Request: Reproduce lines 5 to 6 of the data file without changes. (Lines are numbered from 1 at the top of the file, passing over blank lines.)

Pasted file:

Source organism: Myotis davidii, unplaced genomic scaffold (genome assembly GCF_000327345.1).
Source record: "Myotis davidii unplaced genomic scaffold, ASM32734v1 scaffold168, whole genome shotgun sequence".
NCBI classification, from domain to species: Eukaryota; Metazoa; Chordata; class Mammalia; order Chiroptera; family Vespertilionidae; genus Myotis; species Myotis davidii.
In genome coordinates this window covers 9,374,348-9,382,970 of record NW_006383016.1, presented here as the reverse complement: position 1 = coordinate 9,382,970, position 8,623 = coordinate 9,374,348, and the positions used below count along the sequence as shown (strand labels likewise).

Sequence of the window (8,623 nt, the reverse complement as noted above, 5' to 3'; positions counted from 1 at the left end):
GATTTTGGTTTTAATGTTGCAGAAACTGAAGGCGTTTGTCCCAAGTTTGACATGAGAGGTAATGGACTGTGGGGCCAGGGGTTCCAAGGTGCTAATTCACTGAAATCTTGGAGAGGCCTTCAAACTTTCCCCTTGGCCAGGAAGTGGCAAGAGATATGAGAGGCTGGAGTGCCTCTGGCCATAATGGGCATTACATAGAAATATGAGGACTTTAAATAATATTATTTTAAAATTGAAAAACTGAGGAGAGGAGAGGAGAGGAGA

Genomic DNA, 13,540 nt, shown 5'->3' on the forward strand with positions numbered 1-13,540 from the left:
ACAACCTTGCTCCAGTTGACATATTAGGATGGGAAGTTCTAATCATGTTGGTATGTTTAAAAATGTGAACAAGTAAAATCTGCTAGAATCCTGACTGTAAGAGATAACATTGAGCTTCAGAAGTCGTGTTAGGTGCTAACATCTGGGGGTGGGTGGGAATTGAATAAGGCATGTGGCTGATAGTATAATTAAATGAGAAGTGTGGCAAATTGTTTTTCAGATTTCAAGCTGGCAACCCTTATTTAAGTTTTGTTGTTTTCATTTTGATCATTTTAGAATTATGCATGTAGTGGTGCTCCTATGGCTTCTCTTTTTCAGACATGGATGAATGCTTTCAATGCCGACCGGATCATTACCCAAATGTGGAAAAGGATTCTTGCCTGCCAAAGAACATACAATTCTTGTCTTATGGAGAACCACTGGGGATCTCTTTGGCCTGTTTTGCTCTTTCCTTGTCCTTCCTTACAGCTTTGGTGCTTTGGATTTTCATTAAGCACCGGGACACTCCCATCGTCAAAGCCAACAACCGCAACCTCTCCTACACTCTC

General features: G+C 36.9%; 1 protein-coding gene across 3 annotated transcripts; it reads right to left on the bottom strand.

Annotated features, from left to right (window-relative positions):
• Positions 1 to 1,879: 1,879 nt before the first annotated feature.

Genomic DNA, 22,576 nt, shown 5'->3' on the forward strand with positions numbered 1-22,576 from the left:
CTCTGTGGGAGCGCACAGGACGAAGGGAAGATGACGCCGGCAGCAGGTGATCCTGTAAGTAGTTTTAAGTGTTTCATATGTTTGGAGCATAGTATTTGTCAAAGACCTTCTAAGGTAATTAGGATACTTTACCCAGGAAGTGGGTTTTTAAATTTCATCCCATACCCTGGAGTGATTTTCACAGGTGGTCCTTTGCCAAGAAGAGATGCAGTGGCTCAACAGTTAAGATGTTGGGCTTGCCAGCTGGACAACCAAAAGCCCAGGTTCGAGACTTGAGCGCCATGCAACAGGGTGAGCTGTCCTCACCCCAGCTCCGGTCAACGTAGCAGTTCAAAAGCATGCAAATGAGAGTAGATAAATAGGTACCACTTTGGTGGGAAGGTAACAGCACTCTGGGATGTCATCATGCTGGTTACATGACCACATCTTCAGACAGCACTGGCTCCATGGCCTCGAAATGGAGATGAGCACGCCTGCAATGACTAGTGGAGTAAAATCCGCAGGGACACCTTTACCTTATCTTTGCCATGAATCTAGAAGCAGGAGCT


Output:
Sequence of the window (8,623 nt, the reverse complement as noted above, 5' to 3'; positions counted from 1 at the left end):
GATTTTGGTTTTAATGTTGCAGAAACTGAAGGCGTTTGTCCCAAGTTTGACATGAGAGGTAATGGACTGTGGGGCCAGGGGTTCCAAGGTGCTAATTCACTGAAATCTTGGAGAGGCCTTCAAACTTTCCCCTTGGCCAGGAAGTGGCAAGAGATATGAGAGGCTGGAGTGCCTCTGGCCATAATGGGCATTACATAGAAATATGAGGACTTTAAATAATATTATTTTAAAATTGAAAAACTGAGGAGAGGAGAGGAGAGGAGA